Appendix: Useful Math Results
1. Summations
(a) Binomial:
n
P
j=0
C
n
j
a
j
b
(nj)
= (a + b)
n
, where C
n
j
=
n!
j!(nj)!
.
(b) Geometric:
i.
P
j=0
r
j
=
1
1r
, |r| < 1.
ii.
P
j=1
r
j
=
r
1r
, |r| < 1.
iii.
n
P
j=0
r
j
=
1r
(n+1)
1r
, −∞ < r < +.
(c) N egative Binomial:
P
j=0
C
j+k
k
π
j
= (1 π)
(k+1)
, 0 < π < 1, k a positive
integer.
(d) Exponential:
P
j=0
x
j
j!
= e
x
, −∞ < x < +.
(e) S ums of Integers:
i.
n
P
i=1
i =
n(n+1)
2
.
ii.
n
P
i=1
i
2
=
n(n+1)(2n+1)
6
.
iii.
n
P
i=1
i
3
=
h
n(n+1)
2
i
2
.
2. Limits
(a) lim
n→∞
1 +
a
n
n
= e
a
, −∞ < a < +.
3. Important Calculus-Based Results
(a) L’Hˆopital’s Rule: For differentiable functions f(x) and g(x) and an
“extended” rea l number c (i.e., c
1
or c = ±), suppose that
lim
xc
f(x) = lim
xc
g(x) = 0, or that lim
xc
f(x) = lim
xc
g(x) =
±∞. Suppose also that lim
xc
f
(x)/g
(x) e xists [in particular, g
(x) 6= 0
353
354 APPENDIX: USEFUL MATH RESULTS
near c, except possibly at c]. Then,
lim
xc
f(x)
g(x)
= lim
xc
f
(x)
g
(x)
.
L’Hˆopital’s Rule is also valid for one-sided limits.
(b) Integration by Parts: Let u = f(x) and v = g(x), with differentials du =
f
(x)dx and dv = g
(x)dx. Then,
Z
u dv = uv
Z
v du.
(c) Jacobians for One- and Two-Dimensional Change-of-Variable Transfor-
mations: Let X be a scalar variable with support A
1
. Consider a
one-to-one transformation U = g(X) tha t maps A B
1
. Denote
the inverse of U as X = h(U ). Then, the corresponding o ne -dimensional
Jacobian of the transformation is defined as
J =
d[h(U)]
dU
,
so that
Z
A
f(X)dX =
Z
B
f[h(U)]|J|dU.
Similarly, consider scalar variables X and Y defined on a two-
dimensional set A
2
, and let U = g
1
(X, Y ) and V = g
2
(X, Y ) define
a one-to- one transformation that maps A in the xy-plane to B
2
in
the uv-plane. Define X = h
1
(U, V ) and Y = h
2
(U, V ). The n, the Ja-
cobian of the (two-dimensional) transformation is given by the second-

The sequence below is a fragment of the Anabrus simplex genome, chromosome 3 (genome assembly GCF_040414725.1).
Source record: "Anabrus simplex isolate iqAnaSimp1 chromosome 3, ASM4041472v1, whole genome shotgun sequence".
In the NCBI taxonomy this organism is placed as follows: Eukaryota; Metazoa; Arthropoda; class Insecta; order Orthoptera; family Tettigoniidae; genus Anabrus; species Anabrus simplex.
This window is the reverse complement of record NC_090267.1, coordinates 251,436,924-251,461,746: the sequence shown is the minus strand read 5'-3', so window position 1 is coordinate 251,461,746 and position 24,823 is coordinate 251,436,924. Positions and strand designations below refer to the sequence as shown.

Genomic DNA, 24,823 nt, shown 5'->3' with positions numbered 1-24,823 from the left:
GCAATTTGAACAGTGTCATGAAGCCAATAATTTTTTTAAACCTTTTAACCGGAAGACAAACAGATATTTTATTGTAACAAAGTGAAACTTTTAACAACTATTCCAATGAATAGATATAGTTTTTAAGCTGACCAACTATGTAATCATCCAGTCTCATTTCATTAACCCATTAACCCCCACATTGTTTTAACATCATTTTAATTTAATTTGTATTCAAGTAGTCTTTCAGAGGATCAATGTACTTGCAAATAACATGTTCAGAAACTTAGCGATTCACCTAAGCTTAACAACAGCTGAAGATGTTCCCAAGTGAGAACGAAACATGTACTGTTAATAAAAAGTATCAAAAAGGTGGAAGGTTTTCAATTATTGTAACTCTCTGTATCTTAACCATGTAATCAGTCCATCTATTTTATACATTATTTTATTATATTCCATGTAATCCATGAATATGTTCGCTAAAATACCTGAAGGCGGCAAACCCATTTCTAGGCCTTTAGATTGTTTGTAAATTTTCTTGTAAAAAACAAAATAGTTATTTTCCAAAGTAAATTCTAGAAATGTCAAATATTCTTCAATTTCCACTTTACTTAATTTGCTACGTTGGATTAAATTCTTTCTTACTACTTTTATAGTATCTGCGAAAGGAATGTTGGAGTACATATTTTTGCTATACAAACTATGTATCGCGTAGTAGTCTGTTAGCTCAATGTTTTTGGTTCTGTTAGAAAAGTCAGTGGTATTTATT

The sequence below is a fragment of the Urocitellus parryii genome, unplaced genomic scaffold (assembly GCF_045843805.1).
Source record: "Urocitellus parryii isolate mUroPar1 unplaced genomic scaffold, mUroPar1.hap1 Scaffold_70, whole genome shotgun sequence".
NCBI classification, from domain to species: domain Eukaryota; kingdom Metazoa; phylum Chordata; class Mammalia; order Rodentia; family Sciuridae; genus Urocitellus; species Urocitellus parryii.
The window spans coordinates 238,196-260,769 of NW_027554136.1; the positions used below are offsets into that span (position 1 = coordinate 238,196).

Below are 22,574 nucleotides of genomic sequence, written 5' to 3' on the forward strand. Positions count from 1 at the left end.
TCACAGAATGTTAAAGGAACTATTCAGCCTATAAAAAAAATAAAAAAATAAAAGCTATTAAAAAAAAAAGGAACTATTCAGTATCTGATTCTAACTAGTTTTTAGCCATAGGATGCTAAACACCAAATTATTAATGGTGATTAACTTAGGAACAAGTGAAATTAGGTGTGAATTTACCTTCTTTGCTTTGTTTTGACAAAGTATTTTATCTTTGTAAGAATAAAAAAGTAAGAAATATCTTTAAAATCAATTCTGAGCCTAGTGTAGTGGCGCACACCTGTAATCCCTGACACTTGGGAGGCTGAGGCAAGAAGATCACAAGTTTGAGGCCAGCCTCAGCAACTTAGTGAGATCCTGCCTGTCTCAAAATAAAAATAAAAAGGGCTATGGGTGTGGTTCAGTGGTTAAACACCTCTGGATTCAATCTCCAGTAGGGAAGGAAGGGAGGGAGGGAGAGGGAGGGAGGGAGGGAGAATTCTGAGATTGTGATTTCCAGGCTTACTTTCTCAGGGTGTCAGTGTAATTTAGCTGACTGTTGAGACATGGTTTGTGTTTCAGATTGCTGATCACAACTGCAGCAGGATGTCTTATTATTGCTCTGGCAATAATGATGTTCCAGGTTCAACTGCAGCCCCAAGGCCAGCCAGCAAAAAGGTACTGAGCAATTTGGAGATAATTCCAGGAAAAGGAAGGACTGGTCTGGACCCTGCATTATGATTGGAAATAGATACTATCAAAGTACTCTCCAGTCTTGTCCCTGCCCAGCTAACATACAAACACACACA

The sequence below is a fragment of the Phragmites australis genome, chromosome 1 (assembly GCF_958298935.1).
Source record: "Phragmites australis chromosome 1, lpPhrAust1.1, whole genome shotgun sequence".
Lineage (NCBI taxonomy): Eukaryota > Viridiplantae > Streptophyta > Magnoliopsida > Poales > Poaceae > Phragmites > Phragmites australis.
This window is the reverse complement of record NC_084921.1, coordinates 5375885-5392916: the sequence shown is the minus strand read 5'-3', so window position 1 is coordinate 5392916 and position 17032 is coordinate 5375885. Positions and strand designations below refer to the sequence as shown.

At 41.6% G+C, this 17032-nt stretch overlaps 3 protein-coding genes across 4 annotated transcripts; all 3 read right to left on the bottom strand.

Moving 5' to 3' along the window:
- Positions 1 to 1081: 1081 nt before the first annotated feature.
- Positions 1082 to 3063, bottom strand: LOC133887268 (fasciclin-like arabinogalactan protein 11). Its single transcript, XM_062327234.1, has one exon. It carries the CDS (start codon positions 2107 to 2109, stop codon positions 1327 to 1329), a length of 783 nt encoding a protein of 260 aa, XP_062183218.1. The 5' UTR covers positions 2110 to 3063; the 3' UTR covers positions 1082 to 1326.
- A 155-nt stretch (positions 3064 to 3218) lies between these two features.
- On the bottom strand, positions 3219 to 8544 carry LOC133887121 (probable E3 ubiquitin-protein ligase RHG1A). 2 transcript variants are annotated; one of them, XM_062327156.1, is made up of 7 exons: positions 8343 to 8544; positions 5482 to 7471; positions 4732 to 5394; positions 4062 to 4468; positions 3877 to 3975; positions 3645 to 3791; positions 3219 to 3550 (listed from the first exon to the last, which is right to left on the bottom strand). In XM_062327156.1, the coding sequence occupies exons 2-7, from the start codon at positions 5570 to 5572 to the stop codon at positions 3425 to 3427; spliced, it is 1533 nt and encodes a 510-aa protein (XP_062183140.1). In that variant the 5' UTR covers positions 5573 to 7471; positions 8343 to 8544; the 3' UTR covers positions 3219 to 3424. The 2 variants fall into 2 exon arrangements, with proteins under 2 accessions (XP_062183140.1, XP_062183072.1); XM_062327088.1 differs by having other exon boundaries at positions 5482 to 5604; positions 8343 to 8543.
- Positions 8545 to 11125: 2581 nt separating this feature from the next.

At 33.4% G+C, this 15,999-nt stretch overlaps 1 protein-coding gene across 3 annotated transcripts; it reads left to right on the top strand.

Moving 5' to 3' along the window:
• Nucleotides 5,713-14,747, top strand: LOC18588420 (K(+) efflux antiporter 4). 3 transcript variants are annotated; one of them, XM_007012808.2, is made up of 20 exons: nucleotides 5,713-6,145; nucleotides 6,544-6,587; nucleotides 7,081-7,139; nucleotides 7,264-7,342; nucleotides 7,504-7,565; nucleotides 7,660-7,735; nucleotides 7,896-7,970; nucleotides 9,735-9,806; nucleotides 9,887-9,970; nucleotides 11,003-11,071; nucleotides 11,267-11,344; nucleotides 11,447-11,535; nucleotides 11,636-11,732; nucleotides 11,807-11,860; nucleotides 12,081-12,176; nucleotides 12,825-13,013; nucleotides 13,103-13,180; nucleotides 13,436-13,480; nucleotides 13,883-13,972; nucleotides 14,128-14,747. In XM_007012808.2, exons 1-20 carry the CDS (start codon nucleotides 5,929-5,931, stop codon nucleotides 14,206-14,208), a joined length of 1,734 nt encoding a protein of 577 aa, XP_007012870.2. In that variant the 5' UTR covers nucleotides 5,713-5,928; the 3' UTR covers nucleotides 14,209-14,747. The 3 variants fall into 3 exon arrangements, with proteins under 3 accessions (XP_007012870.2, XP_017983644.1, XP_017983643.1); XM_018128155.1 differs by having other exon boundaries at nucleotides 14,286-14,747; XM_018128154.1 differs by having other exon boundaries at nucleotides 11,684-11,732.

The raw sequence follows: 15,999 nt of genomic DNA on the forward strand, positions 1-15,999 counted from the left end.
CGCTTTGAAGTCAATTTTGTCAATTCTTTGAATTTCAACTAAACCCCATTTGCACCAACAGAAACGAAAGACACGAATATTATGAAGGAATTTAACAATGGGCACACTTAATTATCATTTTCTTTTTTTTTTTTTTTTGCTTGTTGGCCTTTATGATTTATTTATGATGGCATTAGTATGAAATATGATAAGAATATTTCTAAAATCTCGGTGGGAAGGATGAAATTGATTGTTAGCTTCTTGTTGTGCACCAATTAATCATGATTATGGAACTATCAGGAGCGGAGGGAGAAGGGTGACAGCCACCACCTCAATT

order determinant
J =
h
1
(U,V )
U
h
1
(U,V )
V
h
2
(U,V )
U
h
2
(U,V )
V
,
so that
Z Z
A
f(X, Y )dXdY =
Z Z
B
f[h
1
(U, V ), h
2
(U, V )]|J|dU dV.
4. Special Functions
(a) Gamma Function:
i. For any real number t > 0, the Gamma function is defined as
Γ(t) =
Z
0
y
t1
e
y
dy.
355
ii. For any real number t > 0, Γ(t + 1) = tΓ(t).
iii. For any positive integer n, Γ(n) = (n 1)!
iv. Γ(1/2) =
π; Γ(3/2) =
π/2; Γ(5 /2) = (3
π)/4.
(b) Beta Function:
i. For α > 0 and β > 0, the Beta function is defined as
B(α, β) =
Z
1
0
y
α1
(1 y)
β1
dy.
ii. B(α, β) =
Γ(α)Γ(β)
Γ(α+β)
(c) Convex and Concave Functions: A real-valued function f(·) is sa id to be
convex if, for any two points x and y in its domain and any t [0, 1], we
have
f[tx + (1 t)y] tf(x) + (1 t)f(y).
Likewise, f(·) is said to be concave if
f[tx + (1 t)y] tf(x) + (1 t)f(y).
Also, f(x) is concave on [a, b] if and only if f(x) is convex on [a, b].
5. Approximations
(a) Stirling’s Approximation:
For n a large non-negative integer, n!
2πn
n
e
n
.
(b) Taylor S eries Approximations:
(i) Univariate Taylor Series: If f(x) is a real- valued function of x that
is infinitely differentiable in a neighbor hood of a real number a, then a
Taylor series expansion of f(x) around a is equal to
f(x) =
X
k=0
f
(k)
(a)
k!
(x a)
k
,
where
f
(k)
(a) =
"
d
k
f(x)
dx
k
#
|x=a
, k = 0, 1, . . . , .
When a = 0, the infinite se ries expa nsion above is called a Maclaurin
series.
As examples, a fi r st-order (or linear) Taylor series approximation to f(x)
around the real number a is equal to
f(x) f(a) +
df(x)
dx
|x=a
(x a),
356 APPENDIX: USEFUL MATH RESULTS
and a second-order Taylor series approximation to f(x) around the real
number a is e qual to
f(x) f(a) +
df(x)
dx
|x=a
(x a) +
1
2!
d
2
f(x)
dx
2
|x=a
(x a)
2
.
(ii) Multivariate Taylor series: For p 2, if f(x
1
, x
2
, . . . , x
p
) is a real-
valued function of x
1
, x
2
, . . . , x
p
that is infinitely differentiable in a neigh-
borhood of (a
1
, a
2
, . . . , a
p
), where a
i
, i = 1, 2, . . . , p, is a real number,
then a multivariate Taylor series expansion of f(x
1
, x
2
, . . . , x
p
) around
(a
1
, a
2
, . . . , a
p
) is equal to
f(x
1
, x
2
, . . . , x
p
) =
X
k
1
=0
X
k
2
=0
···
X
k
p
=0
f
(k
1
+k
2
+···+k
p
)
(a
1
, a
2
, . . . , a
p
)
k
1
!k
2
! ···k
p
!
×
p
Y
i=1
(x
i
a
i
)
k
i
,
where
f
(k
1
+k
2
+···+k
p
)
(a
1
, a
2
, . . . , a
p
)
=
"
k
1
+k
2
+···+k
p
f(x
1
, x
2
, . . . , x
p
)
x
k
1
1
x
k
2
2
···x
k
p
p
#
|(x
1
,x
2
,...,x
p
)=(a
1
,a
2
,...,a
p
)
.
As examples, when p = 2, a first-order (or linear) multivariate Taylor
series approximation to f(x
1
, x
2
) around (a
1
, a
2
) is equal to
f(x
1
, x
2
) f (a
1
, a
2
) +
2
X
i=1
f(x
1
, x
2
)
x
i
|(x
1
,x
2
)=(a
1
,a
2
)
(x
i
a
i
),
and a second-order multivariate Taylor series approximation to f(x
1
, x
2
)
around (a
1
, a
2
) is equal to
f(x
1
, x
2
) f(a
1
, a
2
) +
2
X
i=1
f(x
1
, x
2
)
x
i
|(x
1
,x
2
)=(a
1
,a
2
)
(x
i
a
i
)
+
1
2!
2
X
i=1
2
f(x
1
, x
2
)
x
2
i
|(x
1
,x
2
)=(a
1
,a
2
)
(x
i
a
i
)
2
+
2
f(x
1
, x
2
)
x
1
x
2
|(x
1
,x
2
)=(a
1
,a
2
)
(x
1
a
1
)(x
2
a
2
).
6. Lagrange Multipliers: The method of Lagrange multipliers provides a

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